Everything we do, every action we take is either contributing to or depleting our picture of health. Armed with this fact we can ensure we make the choices that protect our health for betterment. But we are not made to be perfect. So, our body does its best in trying to rectify the consequences of decisions we have made. Common balance disruptors include cigarettes, alcohol and processed foods - our intake of these products can more or less be controlled.
There are other balance disruptors that slip beneath our radar. We’re talking about toilet paper, cash receipts, and water bottles. The chemicals in these are beyond the regulating systems of the body and can have damaging effects throughout.
5 Ways to Embrace Living with Less in 2019
It’s no secret that skincare is a dirty industry - especially since it’s such a powerful industry where one decision or action can shift how entire supply chains function. Historically, the beauty sphere has been linked to unethical and non-environmentally friendly practices such as animal testing, controversial sourcing and pollution. From questionable labelling claims, to single-use plastics to ingredients that are hard to pronounce, understanding the ins and outs of skincare and the supply chain behind such a huge industry is key to creating an environmentally-conscious skincare regime.
Microplastics: an inescapable truth
We’ve reached a point as a society where transitioning to a low or zero-waste lifestyle should theoretically be easy. In major cities, you’ll find bulk stores, co-ops and community gardens touting the benefits of eating local and having a minimal environmental impact. Plant-based cuisine and ethical clothing is the trend du jour. Being an environmental goddess is hip and it’s happening and we’re here for it. So where to get started? Here are some tips.
The Rise of Packaging Alternatives
There are approximately 100 billion stars in our galaxy... Now, take that number and multiply it by 500. That’s how many pieces of microplastics there are in our ocean.
It’s time to investigate and understand just what microplastics are and why we should navigate the world of microplastics with caution and curiosity.
Boyan Slat and The Great Ocean Clean Up
Eating locally and using alternative packaging materials sounds easy enough – but what does this look like on a larger scale, especially in a metropolitan environment? Especially in a society where plastic packaging is ingrained into how we eat, what we wear and how we move through the world?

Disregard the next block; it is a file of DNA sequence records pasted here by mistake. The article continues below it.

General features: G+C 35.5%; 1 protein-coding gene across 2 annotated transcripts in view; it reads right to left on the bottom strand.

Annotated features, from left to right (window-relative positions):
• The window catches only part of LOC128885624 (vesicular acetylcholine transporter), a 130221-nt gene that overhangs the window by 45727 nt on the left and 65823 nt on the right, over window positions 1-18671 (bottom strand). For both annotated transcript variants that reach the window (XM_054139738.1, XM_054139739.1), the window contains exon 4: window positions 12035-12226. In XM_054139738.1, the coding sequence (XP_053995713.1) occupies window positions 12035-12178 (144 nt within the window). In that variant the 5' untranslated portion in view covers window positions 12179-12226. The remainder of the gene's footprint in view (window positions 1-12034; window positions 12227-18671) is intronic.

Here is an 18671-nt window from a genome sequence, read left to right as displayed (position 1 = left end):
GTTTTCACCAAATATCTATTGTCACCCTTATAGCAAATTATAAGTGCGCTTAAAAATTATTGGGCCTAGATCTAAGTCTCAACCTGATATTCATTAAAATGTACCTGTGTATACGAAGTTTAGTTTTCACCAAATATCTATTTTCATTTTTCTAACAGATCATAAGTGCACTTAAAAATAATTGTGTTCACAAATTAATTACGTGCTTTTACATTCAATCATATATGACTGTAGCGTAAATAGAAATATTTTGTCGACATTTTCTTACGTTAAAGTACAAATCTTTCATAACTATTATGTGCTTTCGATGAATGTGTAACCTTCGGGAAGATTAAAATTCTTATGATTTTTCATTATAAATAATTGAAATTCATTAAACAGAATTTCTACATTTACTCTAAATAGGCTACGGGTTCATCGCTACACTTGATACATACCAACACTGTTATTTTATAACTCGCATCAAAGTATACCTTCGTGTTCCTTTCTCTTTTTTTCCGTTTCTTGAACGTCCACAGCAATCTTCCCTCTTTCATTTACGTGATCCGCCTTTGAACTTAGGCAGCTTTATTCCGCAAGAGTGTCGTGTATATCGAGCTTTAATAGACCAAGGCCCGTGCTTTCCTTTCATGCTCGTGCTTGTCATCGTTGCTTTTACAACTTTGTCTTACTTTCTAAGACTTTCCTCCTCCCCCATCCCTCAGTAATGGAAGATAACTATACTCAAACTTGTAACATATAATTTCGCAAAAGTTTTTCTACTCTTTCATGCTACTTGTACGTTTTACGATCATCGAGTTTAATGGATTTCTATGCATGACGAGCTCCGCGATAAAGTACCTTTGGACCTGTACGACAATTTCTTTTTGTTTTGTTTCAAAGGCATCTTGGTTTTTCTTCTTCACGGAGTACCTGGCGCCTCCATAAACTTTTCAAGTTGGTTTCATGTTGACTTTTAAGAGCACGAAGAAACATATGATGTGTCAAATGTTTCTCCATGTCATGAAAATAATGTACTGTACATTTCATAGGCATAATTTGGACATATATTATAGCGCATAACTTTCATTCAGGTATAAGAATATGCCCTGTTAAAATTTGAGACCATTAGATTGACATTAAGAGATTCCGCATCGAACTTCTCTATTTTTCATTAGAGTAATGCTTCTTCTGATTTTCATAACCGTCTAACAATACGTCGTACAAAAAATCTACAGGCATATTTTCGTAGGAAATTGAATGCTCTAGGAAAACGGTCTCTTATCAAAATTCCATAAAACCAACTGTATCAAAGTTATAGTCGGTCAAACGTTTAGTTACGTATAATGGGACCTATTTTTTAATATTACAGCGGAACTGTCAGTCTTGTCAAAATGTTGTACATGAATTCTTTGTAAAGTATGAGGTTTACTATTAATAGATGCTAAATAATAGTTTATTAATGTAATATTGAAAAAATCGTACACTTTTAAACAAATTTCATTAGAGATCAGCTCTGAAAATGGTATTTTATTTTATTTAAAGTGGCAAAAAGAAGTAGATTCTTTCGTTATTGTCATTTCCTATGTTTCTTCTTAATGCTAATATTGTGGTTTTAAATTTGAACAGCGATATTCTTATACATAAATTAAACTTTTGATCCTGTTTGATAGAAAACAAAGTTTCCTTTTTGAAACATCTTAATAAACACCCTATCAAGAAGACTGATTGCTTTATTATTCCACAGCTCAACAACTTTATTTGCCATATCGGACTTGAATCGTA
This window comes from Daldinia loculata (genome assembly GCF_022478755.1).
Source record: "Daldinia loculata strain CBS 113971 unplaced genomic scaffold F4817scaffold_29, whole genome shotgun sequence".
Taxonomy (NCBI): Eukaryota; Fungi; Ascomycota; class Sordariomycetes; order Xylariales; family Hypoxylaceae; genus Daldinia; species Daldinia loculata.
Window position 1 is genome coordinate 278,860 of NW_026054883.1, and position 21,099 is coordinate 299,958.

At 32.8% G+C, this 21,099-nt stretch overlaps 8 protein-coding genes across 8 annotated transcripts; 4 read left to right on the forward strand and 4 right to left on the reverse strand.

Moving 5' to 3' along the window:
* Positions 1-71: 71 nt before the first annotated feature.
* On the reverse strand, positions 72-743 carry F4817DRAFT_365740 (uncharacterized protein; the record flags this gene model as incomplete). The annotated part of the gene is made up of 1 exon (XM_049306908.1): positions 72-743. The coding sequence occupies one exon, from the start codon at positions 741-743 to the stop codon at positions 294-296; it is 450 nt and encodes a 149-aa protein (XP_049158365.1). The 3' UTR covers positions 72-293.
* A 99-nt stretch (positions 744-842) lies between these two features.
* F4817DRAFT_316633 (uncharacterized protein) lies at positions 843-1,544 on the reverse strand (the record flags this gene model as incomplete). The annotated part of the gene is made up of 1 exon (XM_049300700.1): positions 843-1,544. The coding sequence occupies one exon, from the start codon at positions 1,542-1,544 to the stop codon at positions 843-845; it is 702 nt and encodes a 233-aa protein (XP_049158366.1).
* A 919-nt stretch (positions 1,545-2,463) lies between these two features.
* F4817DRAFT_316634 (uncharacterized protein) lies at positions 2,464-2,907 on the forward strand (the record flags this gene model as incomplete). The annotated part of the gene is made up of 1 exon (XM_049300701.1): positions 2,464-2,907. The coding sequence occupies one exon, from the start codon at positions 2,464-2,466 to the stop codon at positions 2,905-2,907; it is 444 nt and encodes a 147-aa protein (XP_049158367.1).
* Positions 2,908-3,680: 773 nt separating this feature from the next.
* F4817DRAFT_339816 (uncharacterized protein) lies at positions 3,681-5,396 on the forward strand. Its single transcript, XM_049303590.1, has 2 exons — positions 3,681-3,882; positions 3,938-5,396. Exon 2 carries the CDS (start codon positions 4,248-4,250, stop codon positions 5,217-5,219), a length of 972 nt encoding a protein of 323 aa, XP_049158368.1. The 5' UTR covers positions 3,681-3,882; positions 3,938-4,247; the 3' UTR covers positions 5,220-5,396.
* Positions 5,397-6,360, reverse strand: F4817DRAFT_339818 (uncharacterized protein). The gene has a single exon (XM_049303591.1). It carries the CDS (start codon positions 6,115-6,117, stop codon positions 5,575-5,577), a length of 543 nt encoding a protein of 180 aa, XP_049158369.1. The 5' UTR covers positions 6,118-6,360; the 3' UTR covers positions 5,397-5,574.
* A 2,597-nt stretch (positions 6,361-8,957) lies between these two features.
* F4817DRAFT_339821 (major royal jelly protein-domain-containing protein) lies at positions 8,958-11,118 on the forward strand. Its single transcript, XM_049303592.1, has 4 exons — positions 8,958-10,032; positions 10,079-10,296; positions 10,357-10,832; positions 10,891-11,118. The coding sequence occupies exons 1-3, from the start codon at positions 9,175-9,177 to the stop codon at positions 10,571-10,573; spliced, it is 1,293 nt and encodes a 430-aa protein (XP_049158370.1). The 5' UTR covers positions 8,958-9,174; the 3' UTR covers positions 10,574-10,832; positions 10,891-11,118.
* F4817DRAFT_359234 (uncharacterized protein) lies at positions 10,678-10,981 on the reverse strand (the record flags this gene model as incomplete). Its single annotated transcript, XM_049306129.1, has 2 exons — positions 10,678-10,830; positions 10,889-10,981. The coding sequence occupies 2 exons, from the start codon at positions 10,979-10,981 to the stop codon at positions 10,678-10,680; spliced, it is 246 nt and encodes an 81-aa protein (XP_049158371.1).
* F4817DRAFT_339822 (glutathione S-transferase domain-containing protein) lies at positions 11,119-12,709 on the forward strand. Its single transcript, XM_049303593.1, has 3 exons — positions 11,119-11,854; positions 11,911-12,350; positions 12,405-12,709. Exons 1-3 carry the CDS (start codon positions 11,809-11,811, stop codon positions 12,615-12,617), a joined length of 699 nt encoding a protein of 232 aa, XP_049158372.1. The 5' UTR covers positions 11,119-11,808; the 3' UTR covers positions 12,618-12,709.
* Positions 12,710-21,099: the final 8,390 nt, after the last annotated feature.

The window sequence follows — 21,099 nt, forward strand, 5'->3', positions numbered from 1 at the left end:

Types of Plastics: Why we use them and the associated problems
Plastic pollution, particularly in a marine environment, can be a difficult concept to wrap your head around if you don’t spend your time near the sea. But even city dwellers influence the sheer amount of plastic that enters the ocean (12 million tonnes a year!).
Boyan Slate, the founder of The Ocean Clean Up, knows this all to well. As an avid diver, Slate’s life-altering moment occurred while spending time underwater. While diving during in Greece, he saw far more plastic bags than fish – that unsettled him and inspired him to design a solution as part of a school project.
Plastic and Endocrine Disruption
We need to talk about plastic. Look around the space you’re sitting. We’re more than willing to bet that you can spot something made from plastic. From water bottles and plastic bags, to car parts and building materials, plastic is everywhere. Frankly, it’s unavoidable.
Plastics are the consumer go-to for just about any product and packaging because the material is incredibly versatile. So how can we halt and overcome this mammoth issue? First let’s learn the basics…
The human body is incredible. We live our lives in a complicated and delicate ecosystem of cells, hormones, and glands that are constantly dancing and communicating with each other to regulate the bodies functions and keep our chemicals in balance. This regulatory system is known as the ‘endocrine’ system and plays an integral part of keeping the body working at its best. A disrupted endocrine system can lead to disease, development issues, stress, weight gain, weak bones or a lack of energy.
So what does the endocrine system have to do with beauty and household products?